Memorial Day Observances

by Heidi Lauritzen on May 26th, 2016

Memorial_Day-026Memorial Day is always the last Monday in May, and provides us the opportunity to remember and honor those who have died in service to the United States of America.

According to the U. S Department of Veterans Affairs, Memorial Day originated as Decoration Day and was established several years after the Civil War ended by an organization of Union veterans.  The practice of decorating graves with flowers and flags dates to this time.  After World War I, this day of remembrance was expanded to include veterans lost in all American wars.  In 1971 the U. S. Congress declared Memorial Day to be a national holiday.  In 2000, Congress passed the “National Moment of Remembrance Act” which encourages citizens to pause wherever they are at 3:00 pm local time on Memorial Day “to observe a National Moment of Remembrance to honor the men and women of the United States who died in the pursuit of freedom and peace”.

In Iowa City, there are three Memorial Day observances:

  • Ceremony to honor soldiers and sailors lost at sea will be held on the bridge on Park Road, off N. Dubuque Street, at 8:30 a.m.
  • Celebration at Oakland Cemetery, 1000 Brown Street, beginning at 9:30 a.m., sponsored by the Grand Army of the Republic, American Legion Post 17 and Auxiliary, and the Johnson County Military Affairs Association, and Iowa City Parks and Recreation (see their website for more details).  In case of rain, the ceremony will be moved to Opstad Auditorium at City High School, 1900 Morningside Drive.
  • Memorial Day Service will be held at Memory Gardens Cemetery, 2600 Muscatine Avenue, at 11:00 a.m., by the Johnson County Military Affairs Association with American Legion Post 17.

In Coralville, there will be a service at Oak Hill Cemetery, First Avenue north of I-80, beginning at 11:15 a.m. by the Coralville American Legion and Color Guard.  In case of rain, it will be moved to Coralville American Legion, 901 2nd Street, at 11:30 a.m.

In Like a Lion

by Heidi Lauritzen on February 29th, 2016
In Like a Lion Cover Image

After the tease of warm weather last week, the first day of March promises to be cold and windy, and we even may have some snow.  All of which brought to mind that phrase about March, “in like a lion, out like a lamb.”  What is the history of the phrase?  I headed for the reference collection to find out, and became happily distracted reading the definitions and origins of many other proverbs and sayings.  (For instance, who knew that the mouthwash Listerine “takes its name from Lord Lister, the English surgeon who is generally considered the father of aseptic surgery”?  That tidbit is from the Dictionary of Word and Phrase Origins.)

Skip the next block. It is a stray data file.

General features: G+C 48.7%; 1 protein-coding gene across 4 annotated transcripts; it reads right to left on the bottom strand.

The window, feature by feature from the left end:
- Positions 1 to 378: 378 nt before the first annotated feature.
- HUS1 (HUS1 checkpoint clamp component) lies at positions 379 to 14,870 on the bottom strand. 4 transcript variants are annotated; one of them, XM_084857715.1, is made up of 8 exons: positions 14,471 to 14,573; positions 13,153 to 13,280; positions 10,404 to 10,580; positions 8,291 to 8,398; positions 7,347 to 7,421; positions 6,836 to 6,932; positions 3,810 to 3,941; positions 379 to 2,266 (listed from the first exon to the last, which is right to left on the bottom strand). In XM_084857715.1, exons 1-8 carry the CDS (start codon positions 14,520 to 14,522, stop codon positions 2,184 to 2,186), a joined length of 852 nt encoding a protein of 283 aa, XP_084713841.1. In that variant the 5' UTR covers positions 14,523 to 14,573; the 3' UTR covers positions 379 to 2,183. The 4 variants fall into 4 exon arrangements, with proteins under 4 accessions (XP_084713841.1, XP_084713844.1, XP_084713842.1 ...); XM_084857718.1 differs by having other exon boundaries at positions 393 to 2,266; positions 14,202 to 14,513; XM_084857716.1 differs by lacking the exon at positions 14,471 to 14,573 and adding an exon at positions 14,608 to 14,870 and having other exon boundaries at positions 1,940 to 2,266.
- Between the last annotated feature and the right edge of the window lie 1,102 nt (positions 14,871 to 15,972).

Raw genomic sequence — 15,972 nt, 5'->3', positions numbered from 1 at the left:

But back to the matter at hand.  According to the The Oxford Dictionary of Proverbs, 2003 edition, cites Ray too, and also lists the use of the phrase in Charlotte Bronte’s 1849 novel Shirley. Bronte would know a thing or two about March wind on the Yorkshire moors.
lion-images-March
The phrase seems uniformly to mean that the weather will be wild and winter-like in the beginning of the month, and soften to more spring-like weather by the end.  The National Weather Service’s forecast for March 1 in Iowa City calls for a 40 percent chance of snow before noon, cloudy, a north wind around 15 mph with gusts up to 25 mph, and a high near 33 degrees.  Lion-like for sure.

The Millionaire and the Bard

by Heidi Lauritzen on February 23rd, 2016
The Millionaire and the Bard Cover Image

I always wondered why the Folger Shakespeare Library is in Washington DC, and not in England; now I know. The Millionaire and the Bard is a fascinating read about Henry and Emily Folger, a husband-and-wife team who spent their married life researching and acquiring Shakespeare’s works, and then built a library to house them.

There’s something for everyone: the history of the publication of Shakespeare’s works; the cut-throat competition in the acquisitions race for the limited number of copies of the plays; the philosophical question of where Shakespeare’s works should reside—in their home country or abroad; how the Folgers decided what the building that housed their collection should look like.

Henry Clay Folger worked his way up in the Standard Oil companies, and eventually became chairman of the board of Standard Oil of New York. He and his wife lived humbly, though, and funneled all of their financial resources into collecting printed editions of Shakespeare’s works. They were largely self-taught book collectors, and nurtured alliances with antiquarian booksellers and collectors. Emily Folger kept detailed records of their acquisitions, and when the collection outgrew their home, they began storing the documents in warehouses.

The Folgers were especially interested in the First Folio, the first collection of Shakespeare’s plays which was published seven years after his death. Today it is believed that 233 copies exist of the approximately 700 copies that were printed in early 1600s. The Folgers acquired 82 First Folios, along with thousands of other manuscripts, books and art about Shakespeare and ephemera such as playbills and prompt books.

The Millionaire and the Bard is great background reading in advance of our opportunity to see a First Folio edition for ourselves. The University of Iowa Libraries will be the Iowa stop this fall on a nationwide tour of a First Folio from the Folger Shakespeare Library.